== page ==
How to Conduct a Simple Hypothesis Test in Six Sigma

I was teaching a Six Sigma Green Belt course in Washington, DC and was asked to simplify the basic road map in Hypothesis Testing, so I thought; this is a great idea to publish as a blog post so that more people can have access to this valuable information.

In the example below, we are testing whether or not there is a correlation between two continuous variables.

Hypothesis Test Example

1. What is the practical question?
– Does an increase in tire pressure cause an increase in tread wear?

2. What is the X? (Input being Controlled)
– Tire Pressure

3. What is the Y? (What is being Measured)
– Tread Wear

4. Gather Data, Run the Analysis and determine the Pearson Correlation Co-efficient and P-Value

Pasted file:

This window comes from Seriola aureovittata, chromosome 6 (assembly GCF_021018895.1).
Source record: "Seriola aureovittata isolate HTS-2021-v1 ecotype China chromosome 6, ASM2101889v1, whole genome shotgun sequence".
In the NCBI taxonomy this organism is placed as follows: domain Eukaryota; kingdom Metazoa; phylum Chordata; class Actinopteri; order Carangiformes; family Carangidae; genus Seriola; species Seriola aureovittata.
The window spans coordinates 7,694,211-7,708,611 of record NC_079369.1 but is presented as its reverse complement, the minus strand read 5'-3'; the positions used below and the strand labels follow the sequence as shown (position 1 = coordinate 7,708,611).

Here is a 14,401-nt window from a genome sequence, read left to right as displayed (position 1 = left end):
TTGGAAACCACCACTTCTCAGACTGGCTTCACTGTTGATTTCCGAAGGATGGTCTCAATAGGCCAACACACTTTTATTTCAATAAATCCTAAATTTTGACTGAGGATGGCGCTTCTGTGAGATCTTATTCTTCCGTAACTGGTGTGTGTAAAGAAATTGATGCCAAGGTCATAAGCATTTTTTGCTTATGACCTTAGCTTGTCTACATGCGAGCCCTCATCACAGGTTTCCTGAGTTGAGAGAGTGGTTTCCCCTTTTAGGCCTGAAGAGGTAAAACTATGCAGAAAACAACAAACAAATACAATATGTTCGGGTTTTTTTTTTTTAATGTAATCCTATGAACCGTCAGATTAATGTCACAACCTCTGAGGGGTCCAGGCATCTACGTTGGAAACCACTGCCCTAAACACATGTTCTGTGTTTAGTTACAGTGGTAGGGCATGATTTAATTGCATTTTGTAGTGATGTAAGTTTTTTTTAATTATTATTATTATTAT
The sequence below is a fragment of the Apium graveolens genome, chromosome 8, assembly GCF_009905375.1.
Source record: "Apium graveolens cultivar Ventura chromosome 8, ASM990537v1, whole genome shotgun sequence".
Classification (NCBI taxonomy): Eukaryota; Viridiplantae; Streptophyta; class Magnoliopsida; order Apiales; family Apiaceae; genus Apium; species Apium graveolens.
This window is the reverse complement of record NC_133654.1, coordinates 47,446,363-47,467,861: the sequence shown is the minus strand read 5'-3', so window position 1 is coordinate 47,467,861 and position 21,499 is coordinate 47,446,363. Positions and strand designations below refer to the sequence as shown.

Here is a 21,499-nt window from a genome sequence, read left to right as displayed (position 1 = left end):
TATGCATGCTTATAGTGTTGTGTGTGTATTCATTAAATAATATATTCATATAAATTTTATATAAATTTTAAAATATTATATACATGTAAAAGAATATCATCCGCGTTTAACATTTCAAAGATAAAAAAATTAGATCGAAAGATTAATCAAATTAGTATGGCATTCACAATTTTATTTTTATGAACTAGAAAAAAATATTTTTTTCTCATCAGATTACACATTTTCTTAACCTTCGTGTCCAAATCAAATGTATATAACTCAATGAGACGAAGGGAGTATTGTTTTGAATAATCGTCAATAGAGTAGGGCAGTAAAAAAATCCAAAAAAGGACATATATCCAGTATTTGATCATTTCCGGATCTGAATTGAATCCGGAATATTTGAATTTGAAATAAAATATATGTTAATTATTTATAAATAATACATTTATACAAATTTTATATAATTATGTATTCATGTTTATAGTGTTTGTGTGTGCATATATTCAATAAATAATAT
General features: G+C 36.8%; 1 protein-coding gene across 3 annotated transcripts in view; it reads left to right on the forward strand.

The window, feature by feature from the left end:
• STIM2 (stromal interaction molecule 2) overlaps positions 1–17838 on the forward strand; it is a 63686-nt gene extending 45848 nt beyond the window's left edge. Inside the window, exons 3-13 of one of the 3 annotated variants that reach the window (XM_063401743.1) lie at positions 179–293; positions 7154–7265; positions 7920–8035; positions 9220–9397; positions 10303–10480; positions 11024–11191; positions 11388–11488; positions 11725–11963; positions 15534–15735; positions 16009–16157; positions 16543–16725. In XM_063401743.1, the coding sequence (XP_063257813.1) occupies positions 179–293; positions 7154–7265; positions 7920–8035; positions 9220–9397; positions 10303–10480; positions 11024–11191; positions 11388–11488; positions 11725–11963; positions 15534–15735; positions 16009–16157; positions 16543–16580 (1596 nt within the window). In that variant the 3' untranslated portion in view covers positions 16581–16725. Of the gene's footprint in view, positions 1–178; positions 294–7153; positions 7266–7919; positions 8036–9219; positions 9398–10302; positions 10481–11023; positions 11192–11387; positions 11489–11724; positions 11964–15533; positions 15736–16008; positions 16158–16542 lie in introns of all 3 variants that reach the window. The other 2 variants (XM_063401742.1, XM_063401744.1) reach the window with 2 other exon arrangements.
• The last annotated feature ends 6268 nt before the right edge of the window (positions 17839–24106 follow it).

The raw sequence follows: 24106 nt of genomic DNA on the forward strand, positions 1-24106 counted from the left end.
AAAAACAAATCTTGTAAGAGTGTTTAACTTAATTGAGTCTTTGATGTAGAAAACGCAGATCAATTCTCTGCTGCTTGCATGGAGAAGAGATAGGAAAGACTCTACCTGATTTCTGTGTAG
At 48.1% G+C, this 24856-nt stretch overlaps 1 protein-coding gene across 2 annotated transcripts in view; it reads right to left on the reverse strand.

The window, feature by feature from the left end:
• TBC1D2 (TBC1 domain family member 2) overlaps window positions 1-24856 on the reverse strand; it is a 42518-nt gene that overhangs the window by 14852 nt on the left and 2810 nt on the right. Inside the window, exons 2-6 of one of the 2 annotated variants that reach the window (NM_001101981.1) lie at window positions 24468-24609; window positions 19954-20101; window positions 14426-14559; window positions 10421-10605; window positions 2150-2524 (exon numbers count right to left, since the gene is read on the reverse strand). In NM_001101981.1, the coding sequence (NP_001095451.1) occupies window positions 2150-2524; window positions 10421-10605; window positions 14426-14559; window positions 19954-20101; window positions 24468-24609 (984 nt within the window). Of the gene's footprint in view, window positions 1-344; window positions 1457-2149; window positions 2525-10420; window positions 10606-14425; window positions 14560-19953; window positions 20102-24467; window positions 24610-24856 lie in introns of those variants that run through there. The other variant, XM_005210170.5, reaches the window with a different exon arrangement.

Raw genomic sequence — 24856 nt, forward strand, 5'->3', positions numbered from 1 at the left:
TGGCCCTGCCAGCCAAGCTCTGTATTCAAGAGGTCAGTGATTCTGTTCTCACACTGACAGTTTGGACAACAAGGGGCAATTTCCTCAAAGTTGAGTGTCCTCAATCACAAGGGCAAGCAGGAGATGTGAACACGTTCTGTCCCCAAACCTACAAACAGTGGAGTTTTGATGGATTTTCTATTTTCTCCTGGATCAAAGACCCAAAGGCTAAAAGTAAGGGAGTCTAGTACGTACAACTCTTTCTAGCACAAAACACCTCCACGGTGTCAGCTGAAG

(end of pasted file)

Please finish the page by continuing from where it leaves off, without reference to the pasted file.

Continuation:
5. Run a Correlation Analysis (selecting Pearson method). In this example the Pearson value ( r ) = 0.554 with a P-value = 0.0228

6. The results indicate that there is a medium correlation of the two factors and that the data set is significant at an Alpha risk level of .0228.

A guideline of R Values:

  • between -0.2 and +0.2 is random chance of a relationship
  • between -0.8 and -1.0 or +0.8 and +1.0 is a strong relationship
  • the remaining levels / values indicate there is a weak to moderate relationship

Remember that correlation is not causation. It is only a test of the strength of the linear relationship of two continuous factors; so the R Value indicates the strength of the relationship and the P Value indicates the Alpha Level the relationship can be stated to be significant.

We hope this simplifies the concept and serves as a guide to conduct a Hypothesis Test in Six Sigma. What problems (or opportunities) would you apply this to in your organization?

Share your thoughts in the comments below!